Aqua America (NYSE:WTR) is a favorite of bullish investors. All indications are that the upward trend is not stopping any time soon. Despite a few inevitable falls, the dividend payout is likely to continue in coming days.
Founded 131 years ago, Aqua America has grown through expansion and acquisitions to a company providing water and waste services to more than three million people in eight states - Pennsylvania, Ohio, Illinois, North Carolina, Texas, Indiana, New Jersey and Virginia. Aqua Pennsylvania is its biggest subsidiary, serving the greater Philadelphia area.
I like to view WTR's business model as that of a middleman or broker kind of thing. It basically involves modernizing and revamping water storage and treatment systems purchased from local governments. Further, it runs its own channel of water delivery within its areas of operation.
So, what is it about Aqua America that makes it a perennial target for dividend hunters?
It is often said that water is life. Therefore, being a water utility company, Aqua America basically deals in life. Well… at least somehow. Much of the planet is covered by water, most of which is salt water. Fresh water makes up about 2.5% of the world's water. Rising populations and expanding uses of fresh water have stretched water companies almost beyond their capacity. Technology is constantly evolving, which has led to entire water systems being declared obsolete. At times, aging infrastructure has posed health risks to entire populations after water supply is contaminated. The 2016 lead crisis in Flint brought to light the state of the aging and faulty water infrastructure in the US. Estimates show that an overhaul of the American water system will cost the taxpayer around $1 trillion.
Aqua America is one of the players tasked with ensuring smooth flow of water around the US. It seems to be doing a good job so far. But has it also ensured smooth flow of cold hard cash into investors' pockets?
Aqua America remains a darling of many investors, probably due to its consistent dividend payout for over 20 consecutive quarters. The much-coveted earnings of WTR have been cultivated by scrupulous fiscal practices and management of risk to prevent any break in the upward streak. At the time of writing this article, the dividend yield was 2.52%, and has increased by 1.4% since 2012. In my analysis, I consider a safe yield to be in the range of 2.4-4.3%. At 2.52% with a forward dividend yield of 2.59% and a consistent payout of over a decade, WTR's earnings distribution has proved sustainable for shareholders. The payout ratio stands at 60.29%, which I interpret as healthy for a company since it allows for upward dividend growth while cushioning investors from fluctuations in earnings.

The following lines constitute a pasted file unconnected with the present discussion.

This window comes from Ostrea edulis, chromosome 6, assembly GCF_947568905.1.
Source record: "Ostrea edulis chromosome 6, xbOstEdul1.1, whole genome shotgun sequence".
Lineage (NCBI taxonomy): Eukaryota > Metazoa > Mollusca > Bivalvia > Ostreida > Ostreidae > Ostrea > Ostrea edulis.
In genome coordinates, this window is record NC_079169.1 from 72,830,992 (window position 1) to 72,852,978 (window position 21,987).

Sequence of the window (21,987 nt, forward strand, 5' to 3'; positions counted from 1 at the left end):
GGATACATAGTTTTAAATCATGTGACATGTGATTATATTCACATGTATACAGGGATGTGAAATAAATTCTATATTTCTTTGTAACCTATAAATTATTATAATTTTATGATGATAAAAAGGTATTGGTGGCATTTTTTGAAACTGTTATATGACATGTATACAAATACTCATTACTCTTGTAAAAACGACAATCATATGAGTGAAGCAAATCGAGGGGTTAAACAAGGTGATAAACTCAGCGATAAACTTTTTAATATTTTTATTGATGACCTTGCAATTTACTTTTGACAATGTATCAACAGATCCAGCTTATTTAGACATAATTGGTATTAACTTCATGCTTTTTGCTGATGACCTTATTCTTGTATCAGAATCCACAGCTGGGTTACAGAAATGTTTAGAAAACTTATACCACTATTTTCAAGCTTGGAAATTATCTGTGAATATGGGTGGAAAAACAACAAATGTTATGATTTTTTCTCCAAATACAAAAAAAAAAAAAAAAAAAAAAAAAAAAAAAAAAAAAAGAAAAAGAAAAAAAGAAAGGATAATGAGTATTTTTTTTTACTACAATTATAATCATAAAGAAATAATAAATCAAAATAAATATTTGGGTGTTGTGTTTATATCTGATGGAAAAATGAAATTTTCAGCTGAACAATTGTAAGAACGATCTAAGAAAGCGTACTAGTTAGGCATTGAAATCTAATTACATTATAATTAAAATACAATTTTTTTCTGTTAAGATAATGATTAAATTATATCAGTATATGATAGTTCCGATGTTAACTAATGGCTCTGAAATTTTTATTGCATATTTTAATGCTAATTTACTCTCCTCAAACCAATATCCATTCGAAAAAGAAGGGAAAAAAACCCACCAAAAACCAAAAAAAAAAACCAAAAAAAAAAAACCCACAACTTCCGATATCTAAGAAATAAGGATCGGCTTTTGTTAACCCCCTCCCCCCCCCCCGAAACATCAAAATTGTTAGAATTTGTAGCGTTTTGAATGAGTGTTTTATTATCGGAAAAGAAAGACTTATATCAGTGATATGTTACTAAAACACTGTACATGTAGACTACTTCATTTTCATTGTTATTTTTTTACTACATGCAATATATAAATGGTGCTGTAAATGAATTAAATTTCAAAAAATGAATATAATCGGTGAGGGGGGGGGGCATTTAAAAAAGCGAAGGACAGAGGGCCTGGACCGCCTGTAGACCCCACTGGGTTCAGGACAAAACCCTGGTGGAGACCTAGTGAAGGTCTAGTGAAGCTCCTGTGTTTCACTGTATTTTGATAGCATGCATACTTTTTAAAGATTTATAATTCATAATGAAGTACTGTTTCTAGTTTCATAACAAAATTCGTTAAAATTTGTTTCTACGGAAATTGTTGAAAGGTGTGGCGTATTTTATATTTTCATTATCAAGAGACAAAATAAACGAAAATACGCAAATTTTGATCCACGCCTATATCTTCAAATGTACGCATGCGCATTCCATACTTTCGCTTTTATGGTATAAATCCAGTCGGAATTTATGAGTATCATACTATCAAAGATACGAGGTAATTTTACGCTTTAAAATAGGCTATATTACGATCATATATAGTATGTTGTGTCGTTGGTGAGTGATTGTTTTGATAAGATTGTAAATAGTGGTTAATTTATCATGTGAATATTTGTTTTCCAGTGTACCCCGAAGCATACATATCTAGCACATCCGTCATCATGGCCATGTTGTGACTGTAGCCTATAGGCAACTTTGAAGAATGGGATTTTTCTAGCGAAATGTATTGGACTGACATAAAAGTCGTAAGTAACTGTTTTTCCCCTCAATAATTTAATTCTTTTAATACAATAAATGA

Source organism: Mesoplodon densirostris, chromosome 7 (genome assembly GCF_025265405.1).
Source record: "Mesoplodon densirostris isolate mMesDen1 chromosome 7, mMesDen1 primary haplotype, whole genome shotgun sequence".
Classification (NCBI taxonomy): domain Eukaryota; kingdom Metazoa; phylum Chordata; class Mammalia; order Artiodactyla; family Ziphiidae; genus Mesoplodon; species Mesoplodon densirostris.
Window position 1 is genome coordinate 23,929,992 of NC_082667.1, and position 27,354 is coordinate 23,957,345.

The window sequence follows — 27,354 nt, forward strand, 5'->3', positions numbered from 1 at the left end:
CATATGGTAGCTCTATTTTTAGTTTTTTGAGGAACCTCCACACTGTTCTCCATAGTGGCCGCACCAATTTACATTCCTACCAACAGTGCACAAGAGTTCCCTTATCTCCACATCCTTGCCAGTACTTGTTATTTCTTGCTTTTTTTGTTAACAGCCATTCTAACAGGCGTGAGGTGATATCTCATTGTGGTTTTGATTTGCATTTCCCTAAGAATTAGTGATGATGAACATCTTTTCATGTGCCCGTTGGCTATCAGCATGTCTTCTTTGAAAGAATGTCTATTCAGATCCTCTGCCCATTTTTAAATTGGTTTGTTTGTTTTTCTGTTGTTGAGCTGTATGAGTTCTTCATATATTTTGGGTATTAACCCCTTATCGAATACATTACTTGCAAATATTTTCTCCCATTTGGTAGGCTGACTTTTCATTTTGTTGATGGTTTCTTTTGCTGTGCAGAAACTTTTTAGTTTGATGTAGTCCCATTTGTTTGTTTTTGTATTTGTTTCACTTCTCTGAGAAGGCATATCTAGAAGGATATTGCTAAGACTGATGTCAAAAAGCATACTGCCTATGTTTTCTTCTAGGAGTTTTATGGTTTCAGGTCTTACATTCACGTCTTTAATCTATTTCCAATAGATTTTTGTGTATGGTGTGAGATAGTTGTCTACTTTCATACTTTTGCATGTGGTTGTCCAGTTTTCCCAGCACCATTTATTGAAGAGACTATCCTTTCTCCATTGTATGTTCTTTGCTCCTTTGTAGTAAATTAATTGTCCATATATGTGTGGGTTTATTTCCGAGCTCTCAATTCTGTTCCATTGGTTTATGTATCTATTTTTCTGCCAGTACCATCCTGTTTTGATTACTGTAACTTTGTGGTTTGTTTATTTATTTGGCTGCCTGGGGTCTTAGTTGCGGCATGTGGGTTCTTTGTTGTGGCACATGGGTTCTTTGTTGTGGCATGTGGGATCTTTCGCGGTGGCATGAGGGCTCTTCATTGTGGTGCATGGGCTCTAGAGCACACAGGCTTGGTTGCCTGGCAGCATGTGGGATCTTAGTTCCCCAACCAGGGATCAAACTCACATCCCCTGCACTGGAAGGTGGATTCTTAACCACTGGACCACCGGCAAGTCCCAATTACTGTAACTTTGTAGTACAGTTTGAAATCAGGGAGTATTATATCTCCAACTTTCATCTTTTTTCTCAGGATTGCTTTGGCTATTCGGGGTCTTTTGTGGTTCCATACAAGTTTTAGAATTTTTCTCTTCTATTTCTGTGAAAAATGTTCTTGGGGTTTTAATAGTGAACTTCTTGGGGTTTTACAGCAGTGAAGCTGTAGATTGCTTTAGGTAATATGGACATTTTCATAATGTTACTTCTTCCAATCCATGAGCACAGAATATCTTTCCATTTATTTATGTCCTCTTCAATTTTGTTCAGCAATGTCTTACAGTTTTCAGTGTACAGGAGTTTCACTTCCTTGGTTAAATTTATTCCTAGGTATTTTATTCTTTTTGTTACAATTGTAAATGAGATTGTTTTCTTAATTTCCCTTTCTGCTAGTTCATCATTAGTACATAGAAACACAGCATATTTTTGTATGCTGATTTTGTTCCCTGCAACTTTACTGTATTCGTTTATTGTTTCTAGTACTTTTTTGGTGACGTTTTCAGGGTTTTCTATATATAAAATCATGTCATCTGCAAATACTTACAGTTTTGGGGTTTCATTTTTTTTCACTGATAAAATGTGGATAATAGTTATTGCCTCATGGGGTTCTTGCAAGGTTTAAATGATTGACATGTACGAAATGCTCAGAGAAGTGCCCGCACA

Apart from the dividend, the revenue side of WTR seems to be sunny. In Q3 2016, the company posted revenues of $226 million, which was 2.5% higher than $221 million in Q3 2015. Much of this growth was caused by drier weather in the northeastern markets of Ohio, New Jersey and Pennsylvania, which saw increased consumption. In the same period, net income grew 8.5% from $67.4 million to $73.2 million. The first nine months of 2016 saw the earnings per share grow by 6.1% from 0.98% in the same time frame in 2015.
But as with all analysis, I will introduce a fly in the ointment.
A look at the cash flow statement shows a slightly dismal performance. In Q3 2016, the new operating cash flow was $110.6 million, down from $125.36 million in Q3 2015. Depreciation and depletion grew from $31.98 million to $33.88 million in the same period. The total dividend payout was $33.92 million in Q3 2016, up from $31.45 million in Q3 2015. The debt issuance dropped from $22.81 million to $20.79 million in the same period. Thus, WTR had to issue debt in order to keep up with payment of dividend earnings, which can lead to unsustainability in the long run.
Despite the short fall, I think that WTR still stands as a viable stock. When I compare it against American Water Works Company, Inc. (NYSE:AWK) and California Water Service Group (NYSE:CWT), I find it undervalued. Its PE ratio is 24.89 compared to 27.51 and 38.24 for AWK and CWT respectively. It further gives a higher return on equity at 12.05% against 9.07% for AWK and 6.56% for CWT. For now, and given the aforementioned reasons and numbers, I will give a long verdict on this stock.
Disclosure: I/we have no positions in any stocks mentioned, and no plans to initiate any positions within the next 72 hours.
I wrote this article myself, and it expresses my own opinions. I am not receiving compensation for it (other than from Seeking Alpha). I have no business relationship with any company whose stock is mentioned in this article.